Among its accomplishments, The Disaster Artist manages to reconcile the two sides of James Franco, the enervating M.F.A. cliché and the winsome comic actor. An account of the making of Tommy Wiseau’s legendary The Room, the film allows Franco to channel all of his metatextual proclivities into an accessible narrative. That the film Franco spoofs is one of the most beloved cult classics of all time, inspiring fans to dress up, bring props, and catcall the screen when attending any of the regular screenings around the country, primes The Disaster Artist to become a cult object in its own right.
Taking a page from Wiseau’s own multi-hyphenate ambitions, Franco directs and stars in the film, first lumbering into frame in monstrous fashion, back to the camera and face obscured by an unkempt mane of thick, greasy black hair. Tommy appears at an acting class attended by aspiring thespian Greg Sestero (Dave Franco), a handsome 19-year-old whose professed ambitions run afoul of his intense stage fright. When Tommy gets on stage after a mumbling rehearsal by Greg, he reads the “Stella!” monologue from A Streetcar Named Desire, though that’s a generous assessment of his performance. Merely shouting “Stella!” over and over, Tommy devotes his energies to moaning and thrashing like a stuck pig, humping the air and climbing sets in what is, from a warped point of view, a surprisingly pure approximation of the hothouse nature of Tennessee Williams’s play. The rest of the class giggles and looks away from the display, but Greg is transfixed, and he soon approaches Tommy to learn how to act so unguardedly and fearlessly as him.
Dave Franco plays Greg as Tommy’s first and oldest fan, reacting to the man with a combination of bewilderment and affection. Greg finds himself drawn ever deeper into Tommy’s air of mystery, stymied by all attempts to ascertain his age, birthplace, and the source of his seemingly bottomless wealth. Greg’s friendship with Tommy is a contentious one, filled with obvious fondness but often tinged with hints of jealousy because of how Greg, despite struggling to land even bit parts, swiftly snags an agent, Iris Burton (Sharon Stone), and then a girlfriend, Amber (Alison Brie). Tommy, of course, never gets anything out of auditions besides the terrified, placating smiles of casting directors who regard him like a bear that’s wandered into the room and hope won’t notice them as they gently urge it back out through the door.
It perfectly communicates the surreal hell of what the original production of The Room must have been like.
Franco nails Wiseau’s slurred, drawn-out manner of speaking and body language, the fundamental strangeness of his aura—the way that Wiseau’s face always seems to remain slack and his heavy-lidded eyes droop sleepily even when conveying the most volcanic of emotions. Franco even uncannily expresses how Tommy’s mirthless laughter has the feeling of punctuation, a means of desperately capping off a thought or line of conversation.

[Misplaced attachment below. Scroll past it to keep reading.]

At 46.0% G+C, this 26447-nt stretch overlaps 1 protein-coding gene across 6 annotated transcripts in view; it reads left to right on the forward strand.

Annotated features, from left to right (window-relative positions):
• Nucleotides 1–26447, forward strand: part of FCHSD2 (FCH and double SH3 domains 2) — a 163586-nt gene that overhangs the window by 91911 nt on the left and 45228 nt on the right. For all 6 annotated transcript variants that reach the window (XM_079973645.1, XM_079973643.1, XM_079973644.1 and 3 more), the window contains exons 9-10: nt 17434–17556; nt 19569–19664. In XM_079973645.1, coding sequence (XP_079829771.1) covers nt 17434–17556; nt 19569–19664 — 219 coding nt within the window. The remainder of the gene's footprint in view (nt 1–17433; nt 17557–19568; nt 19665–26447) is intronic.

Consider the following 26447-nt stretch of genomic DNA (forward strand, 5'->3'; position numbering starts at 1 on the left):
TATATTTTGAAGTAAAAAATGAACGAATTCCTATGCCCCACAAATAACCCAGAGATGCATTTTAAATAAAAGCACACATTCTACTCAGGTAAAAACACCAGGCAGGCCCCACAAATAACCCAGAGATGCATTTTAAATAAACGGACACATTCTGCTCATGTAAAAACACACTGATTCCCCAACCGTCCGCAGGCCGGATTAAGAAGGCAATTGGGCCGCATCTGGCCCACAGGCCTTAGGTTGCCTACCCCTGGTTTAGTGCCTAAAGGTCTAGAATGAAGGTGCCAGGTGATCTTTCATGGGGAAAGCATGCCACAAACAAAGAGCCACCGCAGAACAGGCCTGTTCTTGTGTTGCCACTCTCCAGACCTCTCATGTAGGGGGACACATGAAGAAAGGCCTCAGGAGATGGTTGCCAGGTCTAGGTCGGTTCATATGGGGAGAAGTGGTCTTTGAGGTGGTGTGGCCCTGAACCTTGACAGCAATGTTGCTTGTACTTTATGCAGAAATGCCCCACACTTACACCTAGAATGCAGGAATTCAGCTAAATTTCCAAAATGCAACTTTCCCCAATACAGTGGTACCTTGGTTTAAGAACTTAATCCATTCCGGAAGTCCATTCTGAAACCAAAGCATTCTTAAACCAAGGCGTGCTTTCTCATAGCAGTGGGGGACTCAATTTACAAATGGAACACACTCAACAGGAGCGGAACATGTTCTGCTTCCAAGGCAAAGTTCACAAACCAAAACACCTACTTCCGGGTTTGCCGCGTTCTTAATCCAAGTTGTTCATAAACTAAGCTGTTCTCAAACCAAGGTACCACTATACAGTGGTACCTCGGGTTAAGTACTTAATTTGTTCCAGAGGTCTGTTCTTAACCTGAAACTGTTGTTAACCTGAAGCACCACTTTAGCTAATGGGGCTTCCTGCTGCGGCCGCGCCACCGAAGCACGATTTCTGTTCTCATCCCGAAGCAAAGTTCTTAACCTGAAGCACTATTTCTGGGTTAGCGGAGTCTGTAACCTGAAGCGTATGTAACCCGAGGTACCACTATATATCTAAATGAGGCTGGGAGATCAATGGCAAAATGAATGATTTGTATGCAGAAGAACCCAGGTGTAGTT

The specificity of Franco’s performance carries over to the exacting recreation of The Room shoot. Franco’s film dives into the insane folly of Tommy’s passion project, how he buys, not rents, all of his shooting equipment, incurring massive costs for no other reason than to look like a big shot, or how he has a fake alleyway constructed to look exactly like the one outside the shooting stage. A portrait of Tommy as buffoon and tyrant emerges: He regularly harasses cast and crew to respect his vision while bombing dozens upon dozens of takes. In The Disaster Artist’s centerpiece scene is the making of The Room’s “Oh, Hi Mark” scene, and Franco captures, by way of Tommy’s hapless frustration on the set, what was, by all accounts, a nightmare scenario. The entire production grounds to a halt as Tommy reads, over and over again, three lines of dialogue, and when he finally succeeds, if it can even be described as such, it’s difficult for us not to share the crew’s elation.
While The Disaster Artist perfectly communicates the surreal hell of what the original production of The Room must have been like, it’s less successful at examining Tommy and Greg’s friendship. In his accounts of the production, Sestero has described at length the curious, inexorable pull that Wiseau had on him from the moment that they met. For the sake of narrative expediency, the ups and downs of their long-standing, tumultuous friendship have been smoothed out, and as such an aspect of what informs The Room’s unique appeal has been lost. Nonetheless, The Disaster Artist remains a loving tribute to Wiseau’s creation, because sneakily hidden in the perfectionism of its recreations is the earnest belief that sometimes bad movies can leave as lasting an impression as the good ones, if not more so.